But I would say that a HEPA rated Vac system and some creative work around the workspace using cardboard and tape to make a pickup area under the wheel work space would not be a terrible idea.

    And a respirator with a decent particulate rating. The resin is crap in your lungs, the carbon fiber is worse.

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    I think first you have to realize you can't really "grind" carbon fiber. Grinding implies a specific process where the swarf ignites into sparks, and burn off so you don't clog the wheel (I had to yell at several engineers for clogging up our good ruby wheel with aluminum, it's rather dangerous) . Usually only iron or titanium based alloys. You are abrading carbon fiber, so you need to look for an abrasive that's hard enough and open enough to not load up. We had an aluminum wheel that we glued sandpaper around the outside, using fabric backed sandpaper off a shop roll, in a water bath to help clear it and keep the dust down. We could load it up and run it at high speed with no worry about it exploding like a vitrified wheel. It worked reasonably well, but it was not what I would call a "professional" solution.

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    Quote Originally Posted by Winterfalke View Post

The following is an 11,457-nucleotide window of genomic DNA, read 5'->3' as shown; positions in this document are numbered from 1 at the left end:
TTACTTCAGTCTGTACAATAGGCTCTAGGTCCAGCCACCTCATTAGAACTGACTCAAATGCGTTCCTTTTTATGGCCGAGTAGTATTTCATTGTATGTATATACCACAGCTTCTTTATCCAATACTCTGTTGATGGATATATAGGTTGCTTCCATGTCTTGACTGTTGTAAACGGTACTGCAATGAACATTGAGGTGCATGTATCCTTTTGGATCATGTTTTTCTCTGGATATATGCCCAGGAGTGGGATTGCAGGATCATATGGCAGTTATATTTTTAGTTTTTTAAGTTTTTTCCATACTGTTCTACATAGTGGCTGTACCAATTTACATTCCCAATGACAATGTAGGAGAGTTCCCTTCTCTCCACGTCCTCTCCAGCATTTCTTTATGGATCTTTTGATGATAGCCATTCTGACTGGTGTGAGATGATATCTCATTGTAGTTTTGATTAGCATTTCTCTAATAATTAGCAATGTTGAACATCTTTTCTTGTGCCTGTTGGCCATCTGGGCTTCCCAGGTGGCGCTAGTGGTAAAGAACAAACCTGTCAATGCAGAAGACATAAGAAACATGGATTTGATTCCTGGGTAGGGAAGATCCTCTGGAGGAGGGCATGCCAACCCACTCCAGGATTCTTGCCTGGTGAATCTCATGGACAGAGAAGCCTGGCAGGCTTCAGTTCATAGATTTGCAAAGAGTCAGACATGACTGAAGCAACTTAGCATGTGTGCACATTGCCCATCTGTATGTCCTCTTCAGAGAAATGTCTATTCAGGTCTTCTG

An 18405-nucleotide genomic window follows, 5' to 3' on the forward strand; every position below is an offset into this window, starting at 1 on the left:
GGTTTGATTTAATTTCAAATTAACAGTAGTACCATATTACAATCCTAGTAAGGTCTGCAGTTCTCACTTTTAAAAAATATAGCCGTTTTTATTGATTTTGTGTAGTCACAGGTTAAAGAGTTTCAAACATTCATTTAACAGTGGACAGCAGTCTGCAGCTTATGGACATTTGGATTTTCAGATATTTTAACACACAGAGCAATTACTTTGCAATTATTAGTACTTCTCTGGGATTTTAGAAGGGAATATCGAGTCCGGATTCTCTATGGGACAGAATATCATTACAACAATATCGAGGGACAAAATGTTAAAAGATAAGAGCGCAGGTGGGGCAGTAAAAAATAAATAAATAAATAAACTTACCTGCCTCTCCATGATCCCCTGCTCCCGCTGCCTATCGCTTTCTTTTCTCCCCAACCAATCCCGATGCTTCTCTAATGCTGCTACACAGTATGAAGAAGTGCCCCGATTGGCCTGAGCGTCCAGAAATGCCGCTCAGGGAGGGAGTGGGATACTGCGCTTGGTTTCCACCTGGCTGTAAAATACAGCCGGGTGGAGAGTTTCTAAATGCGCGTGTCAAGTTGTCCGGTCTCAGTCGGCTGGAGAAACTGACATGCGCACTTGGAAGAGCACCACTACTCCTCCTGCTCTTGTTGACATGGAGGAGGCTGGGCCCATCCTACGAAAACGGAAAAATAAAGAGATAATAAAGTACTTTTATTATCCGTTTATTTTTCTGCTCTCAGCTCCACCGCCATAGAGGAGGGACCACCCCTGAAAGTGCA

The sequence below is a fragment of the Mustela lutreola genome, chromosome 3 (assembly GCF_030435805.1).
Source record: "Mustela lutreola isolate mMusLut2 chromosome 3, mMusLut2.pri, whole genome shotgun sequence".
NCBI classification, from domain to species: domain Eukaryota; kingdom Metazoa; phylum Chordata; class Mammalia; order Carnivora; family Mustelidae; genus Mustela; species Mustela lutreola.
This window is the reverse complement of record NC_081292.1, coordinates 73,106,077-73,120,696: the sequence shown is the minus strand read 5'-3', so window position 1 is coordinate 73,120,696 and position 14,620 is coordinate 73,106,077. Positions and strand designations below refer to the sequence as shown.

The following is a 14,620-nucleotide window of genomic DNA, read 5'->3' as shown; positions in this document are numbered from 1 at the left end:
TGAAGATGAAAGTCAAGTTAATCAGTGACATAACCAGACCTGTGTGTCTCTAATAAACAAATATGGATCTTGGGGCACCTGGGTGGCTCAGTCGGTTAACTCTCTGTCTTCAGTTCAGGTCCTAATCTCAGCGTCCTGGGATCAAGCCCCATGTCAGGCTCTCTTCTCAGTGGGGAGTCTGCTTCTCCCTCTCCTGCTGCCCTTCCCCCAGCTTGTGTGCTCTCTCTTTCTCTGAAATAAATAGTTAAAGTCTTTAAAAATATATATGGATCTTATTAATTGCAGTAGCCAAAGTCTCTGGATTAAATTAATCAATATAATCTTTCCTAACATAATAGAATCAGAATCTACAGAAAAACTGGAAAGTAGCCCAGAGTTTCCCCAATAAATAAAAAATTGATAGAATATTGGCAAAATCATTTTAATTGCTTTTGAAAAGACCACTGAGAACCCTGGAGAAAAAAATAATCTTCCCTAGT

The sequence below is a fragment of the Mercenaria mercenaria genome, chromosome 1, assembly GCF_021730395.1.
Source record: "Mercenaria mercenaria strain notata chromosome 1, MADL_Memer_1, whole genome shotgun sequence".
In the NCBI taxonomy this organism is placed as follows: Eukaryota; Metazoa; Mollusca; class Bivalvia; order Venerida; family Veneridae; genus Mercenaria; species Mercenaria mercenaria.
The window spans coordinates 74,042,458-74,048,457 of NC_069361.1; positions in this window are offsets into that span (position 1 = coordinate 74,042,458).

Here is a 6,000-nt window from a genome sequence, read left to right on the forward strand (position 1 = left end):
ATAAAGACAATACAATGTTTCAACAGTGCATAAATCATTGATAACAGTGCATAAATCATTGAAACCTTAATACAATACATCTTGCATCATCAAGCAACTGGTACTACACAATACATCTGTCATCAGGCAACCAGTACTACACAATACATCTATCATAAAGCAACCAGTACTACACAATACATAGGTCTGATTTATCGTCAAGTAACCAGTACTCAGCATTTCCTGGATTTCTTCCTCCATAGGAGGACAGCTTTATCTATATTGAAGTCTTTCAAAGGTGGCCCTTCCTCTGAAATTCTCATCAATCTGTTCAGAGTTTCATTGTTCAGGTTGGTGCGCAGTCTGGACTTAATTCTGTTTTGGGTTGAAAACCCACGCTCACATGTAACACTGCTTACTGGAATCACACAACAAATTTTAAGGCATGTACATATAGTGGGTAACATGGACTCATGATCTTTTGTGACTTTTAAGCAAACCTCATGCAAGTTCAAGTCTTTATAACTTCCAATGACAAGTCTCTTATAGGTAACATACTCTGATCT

I think first you have to realize you can't really "grind" carbon fiber. Grinding implies a specific process where the swarf ignites into sparks, and burn off so you don't clog the wheel (I had to yell at several engineers for clogging up our good ruby wheel with aluminum, it's rather dangerous) . Usually only iron or titanium based alloys. You are abrading carbon fiber, so you need to look for an abrasive that's hard enough and open enough to not load up. We had an aluminum wheel that we glued sandpaper around the outside, using fabric backed sandpaper off a shop roll, in a water bath to help clear it and keep the dust down. We could load it up and run it at high speed with no worry about it exploding like a vitrified wheel. It worked reasonably well, but it was not what I would call a "professional" solution.
    Grinding does not inherently need to involve iron based alloys, nor ignite the swarf... Aluminum can be ground just dandily with the correct wheel - which is silicon carbide or diamond grit based.

    I do agree with the open free-cutting wheel thoughts for sure. You don't want heat building up, it will probably melt or burn the epoxy. I still would go dry with a serious vacuum setup. Hepa filter or even better a wet particle trap of some sort. Maybe both.

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    I have two methods of vacuum that I intend to use, one is a HEPA vacuum, one is a standard dust collection vacuum, plus I have a full PAPR system hood that I am going to be wearing while grinding. I also am going to use flood coolant, I am trying to determine what I can use. If I just use plain water it is going to cause chaos with rusting the machine ways, if I use a synthetic coolant from concentration I am worried about the synthetic causing an issue with the carbon fiber. One of the things I am considering is using cryogenic fluid/gas to cool the part and help the fibers shear easier for a better surface finish. I was told by the owner of the part that the surface finish is not critical, however the OD is +000/-.005 I was provided a test part to try out, hopefully this works out. I found a ceramic wheel with an open structure in 46 grit that I am going to try out, the bond is pretty open.